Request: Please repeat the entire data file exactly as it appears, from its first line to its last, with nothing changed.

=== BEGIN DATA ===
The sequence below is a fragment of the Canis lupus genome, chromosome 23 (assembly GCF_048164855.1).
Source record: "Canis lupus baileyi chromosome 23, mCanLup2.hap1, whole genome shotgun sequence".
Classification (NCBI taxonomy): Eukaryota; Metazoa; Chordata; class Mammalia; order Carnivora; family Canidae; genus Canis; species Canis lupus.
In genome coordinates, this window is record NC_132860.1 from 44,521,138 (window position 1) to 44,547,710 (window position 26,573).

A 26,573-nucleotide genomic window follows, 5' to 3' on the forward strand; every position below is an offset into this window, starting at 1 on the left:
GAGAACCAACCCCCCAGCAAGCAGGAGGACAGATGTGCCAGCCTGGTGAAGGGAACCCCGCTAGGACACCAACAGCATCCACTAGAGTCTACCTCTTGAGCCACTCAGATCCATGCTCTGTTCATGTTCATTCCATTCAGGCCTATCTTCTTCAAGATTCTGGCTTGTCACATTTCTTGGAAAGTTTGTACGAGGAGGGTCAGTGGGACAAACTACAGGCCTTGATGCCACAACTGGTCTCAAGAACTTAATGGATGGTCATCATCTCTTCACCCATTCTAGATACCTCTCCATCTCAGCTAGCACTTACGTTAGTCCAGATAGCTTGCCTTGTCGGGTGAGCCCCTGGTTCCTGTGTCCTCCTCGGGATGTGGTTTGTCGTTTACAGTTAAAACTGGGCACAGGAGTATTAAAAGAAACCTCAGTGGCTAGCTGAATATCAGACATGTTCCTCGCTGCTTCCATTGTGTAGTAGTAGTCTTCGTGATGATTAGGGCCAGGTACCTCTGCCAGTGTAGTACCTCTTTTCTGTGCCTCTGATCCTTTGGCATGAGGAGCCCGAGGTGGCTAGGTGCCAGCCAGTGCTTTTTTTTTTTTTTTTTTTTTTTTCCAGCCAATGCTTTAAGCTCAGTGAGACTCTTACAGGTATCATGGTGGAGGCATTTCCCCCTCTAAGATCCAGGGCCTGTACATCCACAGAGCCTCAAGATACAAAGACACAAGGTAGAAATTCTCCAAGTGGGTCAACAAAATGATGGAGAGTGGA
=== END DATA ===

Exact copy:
The sequence below is a fragment of the Canis lupus genome, chromosome 23 (assembly GCF_048164855.1).
Source record: "Canis lupus baileyi chromosome 23, mCanLup2.hap1, whole genome shotgun sequence".
Classification (NCBI taxonomy): Eukaryota; Metazoa; Chordata; class Mammalia; order Carnivora; family Canidae; genus Canis; species Canis lupus.
In genome coordinates, this window is record NC_132860.1 from 44,521,138 (window position 1) to 44,547,710 (window position 26,573).

A 26,573-nucleotide genomic window follows, 5' to 3' on the forward strand; every position below is an offset into this window, starting at 1 on the left:
GAGAACCAACCCCCCAGCAAGCAGGAGGACAGATGTGCCAGCCTGGTGAAGGGAACCCCGCTAGGACACCAACAGCATCCACTAGAGTCTACCTCTTGAGCCACTCAGATCCATGCTCTGTTCATGTTCATTCCATTCAGGCCTATCTTCTTCAAGATTCTGGCTTGTCACATTTCTTGGAAAGTTTGTACGAGGAGGGTCAGTGGGACAAACTACAGGCCTTGATGCCACAACTGGTCTCAAGAACTTAATGGATGGTCATCATCTCTTCACCCATTCTAGATACCTCTCCATCTCAGCTAGCACTTACGTTAGTCCAGATAGCTTGCCTTGTCGGGTGAGCCCCTGGTTCCTGTGTCCTCCTCGGGATGTGGTTTGTCGTTTACAGTTAAAACTGGGCACAGGAGTATTAAAAGAAACCTCAGTGGCTAGCTGAATATCAGACATGTTCCTCGCTGCTTCCATTGTGTAGTAGTAGTCTTCGTGATGATTAGGGCCAGGTACCTCTGCCAGTGTAGTACCTCTTTTCTGTGCCTCTGATCCTTTGGCATGAGGAGCCCGAGGTGGCTAGGTGCCAGCCAGTGCTTTTTTTTTTTTTTTTTTTTTTTTCCAGCCAATGCTTTAAGCTCAGTGAGACTCTTACAGGTATCATGGTGGAGGCATTTCCCCCTCTAAGATCCAGGGCCTGTACATCCACAGAGCCTCAAGATACAAAGACACAAGGTAGAAATTCTCCAAGTGGGTCAACAAAATGATGGAGAGTGGA